His face gives everything away. As a photographer, Jay has learned to look, but what she does now, in this late-night confrontation, is much more than look—she sees everything, nothing escapes her now. Watching brings knowledge. In the same way, Vásquez, in these evocative, highly-wrought sentences describing Jay watching Don Gilberto, sees everything too, as do we, his readers.
Twenty years later, this memory remains, but time has passed and with it the urgency of these events so skillfully related in the story. It is not as though time solves or heals; instead, it obscures and conceals. The power of “Woman on the Riverbank” comes from the author’s refusal to create easy drama, his insistence on loose ends taking on a power of their own, his belief that mystery holds a truth that lives beyond fact or beyond simple explanation. This mystery is at its most powerful toward the end of the story when there is a possibility that some other figure has been seen close to the river, some apparition perhaps imagined, someone who comes to haunt the narrative so that nothing at all is settled.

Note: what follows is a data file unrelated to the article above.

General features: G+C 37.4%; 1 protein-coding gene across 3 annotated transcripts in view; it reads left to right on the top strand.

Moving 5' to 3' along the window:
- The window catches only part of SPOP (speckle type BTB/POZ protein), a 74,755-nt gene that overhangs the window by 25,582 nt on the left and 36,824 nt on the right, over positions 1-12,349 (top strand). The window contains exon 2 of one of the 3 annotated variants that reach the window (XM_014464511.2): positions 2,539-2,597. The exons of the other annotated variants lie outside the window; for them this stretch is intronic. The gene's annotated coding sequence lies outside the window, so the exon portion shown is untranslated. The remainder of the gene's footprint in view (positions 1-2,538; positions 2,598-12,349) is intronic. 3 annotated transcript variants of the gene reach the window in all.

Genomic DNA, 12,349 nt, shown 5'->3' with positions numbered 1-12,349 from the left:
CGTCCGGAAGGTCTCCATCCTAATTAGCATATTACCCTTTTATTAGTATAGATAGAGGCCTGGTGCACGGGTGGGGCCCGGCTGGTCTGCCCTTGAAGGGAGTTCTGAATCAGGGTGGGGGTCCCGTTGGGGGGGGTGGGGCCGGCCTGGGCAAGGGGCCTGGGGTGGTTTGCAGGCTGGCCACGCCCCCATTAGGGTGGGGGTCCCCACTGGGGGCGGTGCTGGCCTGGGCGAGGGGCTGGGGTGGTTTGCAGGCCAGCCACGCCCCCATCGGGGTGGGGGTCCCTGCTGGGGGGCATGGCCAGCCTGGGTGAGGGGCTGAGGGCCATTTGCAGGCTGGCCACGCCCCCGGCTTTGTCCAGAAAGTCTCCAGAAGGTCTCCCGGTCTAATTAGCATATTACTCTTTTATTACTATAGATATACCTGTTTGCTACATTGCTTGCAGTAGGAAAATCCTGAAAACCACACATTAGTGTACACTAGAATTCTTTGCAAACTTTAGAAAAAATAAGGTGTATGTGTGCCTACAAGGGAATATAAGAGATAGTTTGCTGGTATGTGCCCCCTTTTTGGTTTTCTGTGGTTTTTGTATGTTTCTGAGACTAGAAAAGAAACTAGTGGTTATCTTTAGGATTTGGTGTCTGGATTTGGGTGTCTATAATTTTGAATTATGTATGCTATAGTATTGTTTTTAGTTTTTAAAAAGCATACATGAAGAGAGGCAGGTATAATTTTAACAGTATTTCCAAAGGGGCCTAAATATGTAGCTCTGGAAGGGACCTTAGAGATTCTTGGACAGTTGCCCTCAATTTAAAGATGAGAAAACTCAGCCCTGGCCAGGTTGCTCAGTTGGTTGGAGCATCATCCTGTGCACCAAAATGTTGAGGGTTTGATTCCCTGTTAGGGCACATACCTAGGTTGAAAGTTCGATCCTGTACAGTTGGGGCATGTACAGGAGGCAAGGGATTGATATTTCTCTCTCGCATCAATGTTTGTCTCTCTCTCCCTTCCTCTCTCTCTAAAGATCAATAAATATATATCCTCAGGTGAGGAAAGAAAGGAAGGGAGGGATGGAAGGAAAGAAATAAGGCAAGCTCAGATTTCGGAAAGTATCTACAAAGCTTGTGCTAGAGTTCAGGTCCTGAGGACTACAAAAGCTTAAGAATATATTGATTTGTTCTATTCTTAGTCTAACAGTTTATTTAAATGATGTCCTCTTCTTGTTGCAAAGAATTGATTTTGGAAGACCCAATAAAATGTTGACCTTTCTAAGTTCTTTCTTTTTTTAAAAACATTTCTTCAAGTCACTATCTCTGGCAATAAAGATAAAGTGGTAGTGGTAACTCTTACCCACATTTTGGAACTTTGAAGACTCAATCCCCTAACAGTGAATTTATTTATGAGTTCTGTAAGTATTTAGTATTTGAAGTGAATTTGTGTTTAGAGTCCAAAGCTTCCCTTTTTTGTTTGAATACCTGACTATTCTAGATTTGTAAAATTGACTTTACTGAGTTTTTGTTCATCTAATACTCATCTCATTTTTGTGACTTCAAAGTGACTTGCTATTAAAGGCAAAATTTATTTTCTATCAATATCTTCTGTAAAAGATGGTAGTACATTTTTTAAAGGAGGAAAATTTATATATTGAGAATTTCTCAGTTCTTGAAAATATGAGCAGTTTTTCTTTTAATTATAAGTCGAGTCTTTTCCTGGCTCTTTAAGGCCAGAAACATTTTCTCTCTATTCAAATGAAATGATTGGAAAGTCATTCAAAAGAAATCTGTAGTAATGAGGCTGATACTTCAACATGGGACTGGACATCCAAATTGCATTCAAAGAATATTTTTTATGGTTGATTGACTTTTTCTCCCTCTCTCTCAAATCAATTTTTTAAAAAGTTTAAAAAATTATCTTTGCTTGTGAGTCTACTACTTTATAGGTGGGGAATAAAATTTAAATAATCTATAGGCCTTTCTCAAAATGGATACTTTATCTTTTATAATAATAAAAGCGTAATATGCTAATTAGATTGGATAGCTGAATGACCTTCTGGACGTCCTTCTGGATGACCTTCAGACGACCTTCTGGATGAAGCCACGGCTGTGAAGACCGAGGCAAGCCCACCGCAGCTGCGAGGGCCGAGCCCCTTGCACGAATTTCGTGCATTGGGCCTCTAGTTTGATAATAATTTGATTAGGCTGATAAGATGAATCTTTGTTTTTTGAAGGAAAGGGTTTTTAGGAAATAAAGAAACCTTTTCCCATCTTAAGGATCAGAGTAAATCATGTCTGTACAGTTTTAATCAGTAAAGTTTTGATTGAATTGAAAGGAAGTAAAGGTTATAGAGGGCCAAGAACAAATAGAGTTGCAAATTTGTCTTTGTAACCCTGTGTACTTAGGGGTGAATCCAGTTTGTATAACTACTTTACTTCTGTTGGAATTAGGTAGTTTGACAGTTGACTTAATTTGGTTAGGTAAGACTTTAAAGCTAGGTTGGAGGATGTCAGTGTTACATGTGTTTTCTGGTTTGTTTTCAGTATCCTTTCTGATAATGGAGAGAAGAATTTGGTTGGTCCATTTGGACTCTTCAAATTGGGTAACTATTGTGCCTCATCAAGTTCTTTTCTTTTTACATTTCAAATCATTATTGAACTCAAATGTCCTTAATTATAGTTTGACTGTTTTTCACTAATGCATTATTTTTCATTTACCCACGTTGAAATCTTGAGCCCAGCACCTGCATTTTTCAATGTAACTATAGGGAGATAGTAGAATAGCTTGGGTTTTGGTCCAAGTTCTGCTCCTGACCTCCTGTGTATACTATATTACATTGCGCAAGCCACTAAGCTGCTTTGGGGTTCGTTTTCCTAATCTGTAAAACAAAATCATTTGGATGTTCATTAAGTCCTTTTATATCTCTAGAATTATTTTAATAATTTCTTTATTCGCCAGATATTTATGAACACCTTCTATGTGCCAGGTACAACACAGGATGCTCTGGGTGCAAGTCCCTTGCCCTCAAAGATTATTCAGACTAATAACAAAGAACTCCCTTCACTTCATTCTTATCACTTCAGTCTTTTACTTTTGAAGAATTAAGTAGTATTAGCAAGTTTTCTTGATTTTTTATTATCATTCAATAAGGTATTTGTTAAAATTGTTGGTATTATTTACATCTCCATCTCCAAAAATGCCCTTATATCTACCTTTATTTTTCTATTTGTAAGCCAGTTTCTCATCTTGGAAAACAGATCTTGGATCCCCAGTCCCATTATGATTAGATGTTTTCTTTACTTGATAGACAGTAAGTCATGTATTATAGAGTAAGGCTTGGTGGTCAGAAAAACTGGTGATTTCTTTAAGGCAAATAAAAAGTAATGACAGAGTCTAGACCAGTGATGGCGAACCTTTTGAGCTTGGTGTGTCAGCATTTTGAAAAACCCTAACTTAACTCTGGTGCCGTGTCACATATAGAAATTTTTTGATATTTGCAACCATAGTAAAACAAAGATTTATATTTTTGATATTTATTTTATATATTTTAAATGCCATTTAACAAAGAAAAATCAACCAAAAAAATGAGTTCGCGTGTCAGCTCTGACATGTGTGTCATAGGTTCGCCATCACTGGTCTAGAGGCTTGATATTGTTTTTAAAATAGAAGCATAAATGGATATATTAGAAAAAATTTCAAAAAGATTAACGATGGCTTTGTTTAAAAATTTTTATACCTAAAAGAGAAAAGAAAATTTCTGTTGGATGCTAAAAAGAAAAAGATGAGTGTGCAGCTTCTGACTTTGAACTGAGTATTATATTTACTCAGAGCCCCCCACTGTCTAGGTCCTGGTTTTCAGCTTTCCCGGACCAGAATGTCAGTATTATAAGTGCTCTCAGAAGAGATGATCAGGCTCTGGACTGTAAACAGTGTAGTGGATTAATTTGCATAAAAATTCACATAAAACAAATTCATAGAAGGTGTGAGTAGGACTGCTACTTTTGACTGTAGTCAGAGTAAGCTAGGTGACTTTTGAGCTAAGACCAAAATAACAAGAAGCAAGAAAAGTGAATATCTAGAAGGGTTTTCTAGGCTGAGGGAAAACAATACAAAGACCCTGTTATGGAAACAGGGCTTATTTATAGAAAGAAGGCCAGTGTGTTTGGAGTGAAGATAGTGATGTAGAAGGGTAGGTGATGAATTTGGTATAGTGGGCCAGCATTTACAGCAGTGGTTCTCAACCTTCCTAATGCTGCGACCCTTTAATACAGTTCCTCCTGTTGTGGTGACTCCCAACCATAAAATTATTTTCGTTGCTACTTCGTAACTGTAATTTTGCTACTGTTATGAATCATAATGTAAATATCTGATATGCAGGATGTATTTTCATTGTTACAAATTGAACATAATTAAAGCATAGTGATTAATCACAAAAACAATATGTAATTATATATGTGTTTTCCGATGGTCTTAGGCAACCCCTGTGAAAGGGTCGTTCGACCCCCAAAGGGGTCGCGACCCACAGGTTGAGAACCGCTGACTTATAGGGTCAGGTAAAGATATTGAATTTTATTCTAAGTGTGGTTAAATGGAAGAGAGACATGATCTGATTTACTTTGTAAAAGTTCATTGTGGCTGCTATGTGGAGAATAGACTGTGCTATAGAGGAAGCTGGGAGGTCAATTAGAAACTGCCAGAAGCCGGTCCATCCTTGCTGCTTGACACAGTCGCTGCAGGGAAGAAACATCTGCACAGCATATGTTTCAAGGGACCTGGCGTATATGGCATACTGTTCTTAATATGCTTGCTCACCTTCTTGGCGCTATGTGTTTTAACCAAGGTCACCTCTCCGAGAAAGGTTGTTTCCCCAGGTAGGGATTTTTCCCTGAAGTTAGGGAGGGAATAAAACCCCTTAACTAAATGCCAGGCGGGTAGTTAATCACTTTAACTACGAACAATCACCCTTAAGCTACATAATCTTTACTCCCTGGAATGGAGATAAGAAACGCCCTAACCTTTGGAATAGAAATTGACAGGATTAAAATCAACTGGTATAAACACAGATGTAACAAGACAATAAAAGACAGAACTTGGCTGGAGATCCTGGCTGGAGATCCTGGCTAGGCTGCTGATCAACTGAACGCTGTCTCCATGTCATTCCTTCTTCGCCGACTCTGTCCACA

– Colm Tóibín
Author of The Magician
A Journalist on Vacation Becomes Part of the Story
Woman on the Riverbank by Juan Gabriel Vásquez
I have always wanted to write the story the photographer told me, but I could not have done so without her permission or her collusion: other people’s stories are inviolable territory, or that’s how it’s always seemed to me, because often there is something in them that informs or defines a life, and stealing them in order to write them is much worse than revealing a secret. Now, for reasons that don’t matter, she has allowed me this usurpation, and in return has only asked that I tell the story just as she told it to me that night: without tweaks, embellishments, or pyrotechnics, but also without muting anything. “Begin where I begin,” she said. “Begin with my arrival at the ranch, when I saw the woman.” And that’s what I intend to do here, and I’ll do so fully aware that I am the way she has found to see her story told by someone else and thus to understand, or try to understand, something that has always escaped her.